In France, which is experiencing another surge of anti-Jewish attacks, the lower house of parliament has approved a draft resolution that calls hatred of Israel a form of antisemitism.

In Britain, after the Chief Rabbi, Ephraim Mirvis, made an unprecedented intervention into the general election campaign warning that “a new poison” of antisemitism “sanctioned from the top” had “taken root in the Labour Party,” support for Labour actually increased. In four out of five opinion polls taken over the following few days, the party’s rating rose by between two and five points.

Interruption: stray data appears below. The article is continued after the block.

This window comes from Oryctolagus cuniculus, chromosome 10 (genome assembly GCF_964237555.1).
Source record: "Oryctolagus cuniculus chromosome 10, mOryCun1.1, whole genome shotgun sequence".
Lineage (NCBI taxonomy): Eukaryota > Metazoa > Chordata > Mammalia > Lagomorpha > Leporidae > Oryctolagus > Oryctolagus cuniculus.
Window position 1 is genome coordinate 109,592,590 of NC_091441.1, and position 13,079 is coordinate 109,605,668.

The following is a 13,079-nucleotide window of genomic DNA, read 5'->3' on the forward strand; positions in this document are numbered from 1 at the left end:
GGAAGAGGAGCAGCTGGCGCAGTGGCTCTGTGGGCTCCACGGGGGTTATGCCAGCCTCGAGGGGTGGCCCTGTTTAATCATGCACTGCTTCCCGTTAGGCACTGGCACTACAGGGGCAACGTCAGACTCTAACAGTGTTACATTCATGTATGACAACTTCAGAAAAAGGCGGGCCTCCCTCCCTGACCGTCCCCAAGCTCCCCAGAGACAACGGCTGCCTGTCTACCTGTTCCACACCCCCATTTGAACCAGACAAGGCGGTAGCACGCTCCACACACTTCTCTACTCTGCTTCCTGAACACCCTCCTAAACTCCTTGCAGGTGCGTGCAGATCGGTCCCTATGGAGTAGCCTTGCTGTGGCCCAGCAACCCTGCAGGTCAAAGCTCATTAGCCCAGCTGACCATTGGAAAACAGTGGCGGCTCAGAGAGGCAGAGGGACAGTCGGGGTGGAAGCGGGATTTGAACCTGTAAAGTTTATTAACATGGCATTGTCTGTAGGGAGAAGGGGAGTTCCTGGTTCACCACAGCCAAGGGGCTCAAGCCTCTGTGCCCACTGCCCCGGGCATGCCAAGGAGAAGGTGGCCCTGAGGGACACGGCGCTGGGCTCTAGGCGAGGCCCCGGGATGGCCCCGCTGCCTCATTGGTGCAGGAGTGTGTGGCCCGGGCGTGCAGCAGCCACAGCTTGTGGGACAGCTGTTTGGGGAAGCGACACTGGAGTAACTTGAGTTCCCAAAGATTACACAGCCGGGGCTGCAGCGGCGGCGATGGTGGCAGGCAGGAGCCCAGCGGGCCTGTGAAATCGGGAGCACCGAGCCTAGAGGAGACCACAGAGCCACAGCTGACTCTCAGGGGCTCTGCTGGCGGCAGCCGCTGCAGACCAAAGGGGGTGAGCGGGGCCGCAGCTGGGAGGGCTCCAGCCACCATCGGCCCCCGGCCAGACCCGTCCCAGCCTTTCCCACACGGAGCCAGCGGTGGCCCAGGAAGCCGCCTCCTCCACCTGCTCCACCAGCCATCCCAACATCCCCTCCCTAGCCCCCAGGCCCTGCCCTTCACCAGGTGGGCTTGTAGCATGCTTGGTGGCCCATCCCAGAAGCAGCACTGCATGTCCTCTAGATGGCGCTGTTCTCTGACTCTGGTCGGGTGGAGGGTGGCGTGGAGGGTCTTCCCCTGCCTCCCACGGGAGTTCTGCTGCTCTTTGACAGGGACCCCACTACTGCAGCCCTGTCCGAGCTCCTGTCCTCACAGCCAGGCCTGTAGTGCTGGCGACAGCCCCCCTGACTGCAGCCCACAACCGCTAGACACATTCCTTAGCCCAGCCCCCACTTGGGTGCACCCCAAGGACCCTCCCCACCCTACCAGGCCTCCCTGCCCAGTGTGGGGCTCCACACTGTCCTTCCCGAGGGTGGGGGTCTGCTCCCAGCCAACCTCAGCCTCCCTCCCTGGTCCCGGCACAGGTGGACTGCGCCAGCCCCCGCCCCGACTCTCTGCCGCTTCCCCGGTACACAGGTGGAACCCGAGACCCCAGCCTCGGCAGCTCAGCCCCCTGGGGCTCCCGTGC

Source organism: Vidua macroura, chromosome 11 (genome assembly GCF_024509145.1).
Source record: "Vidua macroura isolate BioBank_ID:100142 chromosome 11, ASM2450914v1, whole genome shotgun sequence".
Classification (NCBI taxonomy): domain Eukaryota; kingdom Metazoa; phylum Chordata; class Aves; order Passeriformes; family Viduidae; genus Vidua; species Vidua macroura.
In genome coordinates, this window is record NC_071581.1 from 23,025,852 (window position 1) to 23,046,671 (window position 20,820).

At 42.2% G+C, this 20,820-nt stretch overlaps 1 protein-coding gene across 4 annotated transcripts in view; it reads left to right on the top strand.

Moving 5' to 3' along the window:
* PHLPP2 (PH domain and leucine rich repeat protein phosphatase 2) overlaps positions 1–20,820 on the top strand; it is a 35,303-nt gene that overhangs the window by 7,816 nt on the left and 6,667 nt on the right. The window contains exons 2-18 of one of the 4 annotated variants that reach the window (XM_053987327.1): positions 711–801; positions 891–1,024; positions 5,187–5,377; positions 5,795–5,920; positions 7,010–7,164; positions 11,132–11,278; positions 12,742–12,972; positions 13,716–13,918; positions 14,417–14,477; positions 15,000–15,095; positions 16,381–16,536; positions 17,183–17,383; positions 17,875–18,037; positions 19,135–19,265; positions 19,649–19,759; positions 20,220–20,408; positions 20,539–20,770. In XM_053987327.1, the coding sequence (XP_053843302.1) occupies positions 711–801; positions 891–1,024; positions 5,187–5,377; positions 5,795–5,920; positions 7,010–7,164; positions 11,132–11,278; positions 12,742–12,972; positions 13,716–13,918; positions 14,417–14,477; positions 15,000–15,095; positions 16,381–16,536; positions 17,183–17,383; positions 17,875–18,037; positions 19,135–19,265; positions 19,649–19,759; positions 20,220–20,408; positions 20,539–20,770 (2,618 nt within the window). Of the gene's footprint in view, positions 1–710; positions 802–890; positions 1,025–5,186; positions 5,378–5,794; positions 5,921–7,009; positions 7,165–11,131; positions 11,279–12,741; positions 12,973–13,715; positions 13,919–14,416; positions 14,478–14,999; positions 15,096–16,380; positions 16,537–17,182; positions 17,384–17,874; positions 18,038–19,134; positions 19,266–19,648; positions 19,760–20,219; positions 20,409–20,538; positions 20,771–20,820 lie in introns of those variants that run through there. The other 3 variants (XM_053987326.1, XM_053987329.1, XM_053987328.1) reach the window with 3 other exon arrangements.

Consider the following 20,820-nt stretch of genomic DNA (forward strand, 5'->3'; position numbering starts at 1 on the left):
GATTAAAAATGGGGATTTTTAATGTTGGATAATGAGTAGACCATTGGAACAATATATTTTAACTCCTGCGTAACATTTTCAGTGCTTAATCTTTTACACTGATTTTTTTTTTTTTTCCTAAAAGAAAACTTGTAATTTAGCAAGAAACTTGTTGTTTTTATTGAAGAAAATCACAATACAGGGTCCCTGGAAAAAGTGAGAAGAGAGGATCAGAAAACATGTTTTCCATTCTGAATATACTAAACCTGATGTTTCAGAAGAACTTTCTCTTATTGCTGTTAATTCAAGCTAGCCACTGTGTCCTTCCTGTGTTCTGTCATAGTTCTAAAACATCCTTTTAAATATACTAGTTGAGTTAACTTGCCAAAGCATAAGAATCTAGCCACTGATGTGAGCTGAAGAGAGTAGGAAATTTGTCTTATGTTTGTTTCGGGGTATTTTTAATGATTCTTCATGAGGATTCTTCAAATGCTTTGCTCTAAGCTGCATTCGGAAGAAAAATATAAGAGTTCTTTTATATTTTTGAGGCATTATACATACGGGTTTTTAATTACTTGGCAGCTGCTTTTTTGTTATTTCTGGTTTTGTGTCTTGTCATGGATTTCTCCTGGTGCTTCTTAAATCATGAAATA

Last week, two people were murdered and three others wounded in an Islamic terrorist attack in London. And over the past two weeks, there were four attacks on Jews in the streets of London.

These things are all linked.

The Chief Rabbi was right to say what he said because Jews have a duty to tell unpalatable truths and sound a cultural warning.

Yet it is a dismal fact that drawing attention to antisemitism these days tends to produce even more of it. Triggering the widespread resentment and guilt complex over the Jews’ perceived status as history’s supreme victims, it provokes yet more hostility.